Gift cards are used in almost every major online scam. Some scammers promise gift cards for pennies on the dollar if you participate in a survey. While some of these are legitimate and essentially paying you for your personal information, others are attempting to steal your identity without ever sending you a gift card. If you see an opportunity to receive a gift card for next to nothing during the holiday season, be very mindful of the questions being asked of you and the safety of the website you are visiting.

Many of these scams will also appear as chainmail on popular social media sites as your friends fall for the scam and receive “rewards” from the scammer for sharing with their friends.

Another form of scamming is websites that only offer gift cards as a payment method. As NerdWallet details: “One red flag to watch out for: When you’re making a purchase on a website or over the phone and the seller takes only gift cards from other retailers — like an iTunes or Google Play gift card — for payment, that’s a sign of trouble.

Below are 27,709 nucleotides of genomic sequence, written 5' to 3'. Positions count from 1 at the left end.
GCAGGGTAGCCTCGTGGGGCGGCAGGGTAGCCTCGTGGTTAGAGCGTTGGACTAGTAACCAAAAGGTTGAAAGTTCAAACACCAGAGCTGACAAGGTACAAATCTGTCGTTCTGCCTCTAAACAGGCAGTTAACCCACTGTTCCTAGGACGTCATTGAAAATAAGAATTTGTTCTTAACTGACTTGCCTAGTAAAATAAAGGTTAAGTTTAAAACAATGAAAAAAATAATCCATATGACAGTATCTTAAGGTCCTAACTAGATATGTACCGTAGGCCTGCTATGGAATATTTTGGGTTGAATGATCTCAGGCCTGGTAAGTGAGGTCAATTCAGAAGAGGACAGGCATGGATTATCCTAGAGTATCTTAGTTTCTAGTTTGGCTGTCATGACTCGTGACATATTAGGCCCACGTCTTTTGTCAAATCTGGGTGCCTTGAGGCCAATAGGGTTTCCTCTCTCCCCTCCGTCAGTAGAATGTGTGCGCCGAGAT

Paying with a gift card can leave you vulnerable because there’s little protection if a vendor doesn’t hold up its end of the deal. “People should use their credit cards for purchases because they have the most protections,” says Lisa Weintraub Schifferle, staff attorney at the Federal Trade Commission.”

If you are attempting to pay with gift cards because you don’t have the funs in your bank account or credit balances to cover it, consider calculating your budget for the holiday season, and start planning now for recovering from debt. This practice will often prevent you from overspending as well.

Am I safe when shopping online outside my home?

Last but certainly not least is the threat of identity theft while connected to public, unencrypted WiFi networks. Places like Starbucks and concert venues offering free WiFi will often have safety measures in place to protect their customers from a cyber identity theft attack, but they are not fool-proof. The best cyber hackers know how to enter these networks to gain access to personal data. Our suggestion is to wait until you are home or on a secured network in order to conduct transactions that require your credit card information. The deal can wait, your identity is far more important. 

If your identity has already been stolen this holiday season, take these steps to recover your credit score and identity as quickly as possible. 

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If you found our blog looking for financial advice or assistance with credit card debt relief or debt consolidation, call Golden Financial Services today at (866)-376-9846 or info@goldenfs.org. You can check out the rest of our blog here, and do your research on our services here. Let’s talk soon!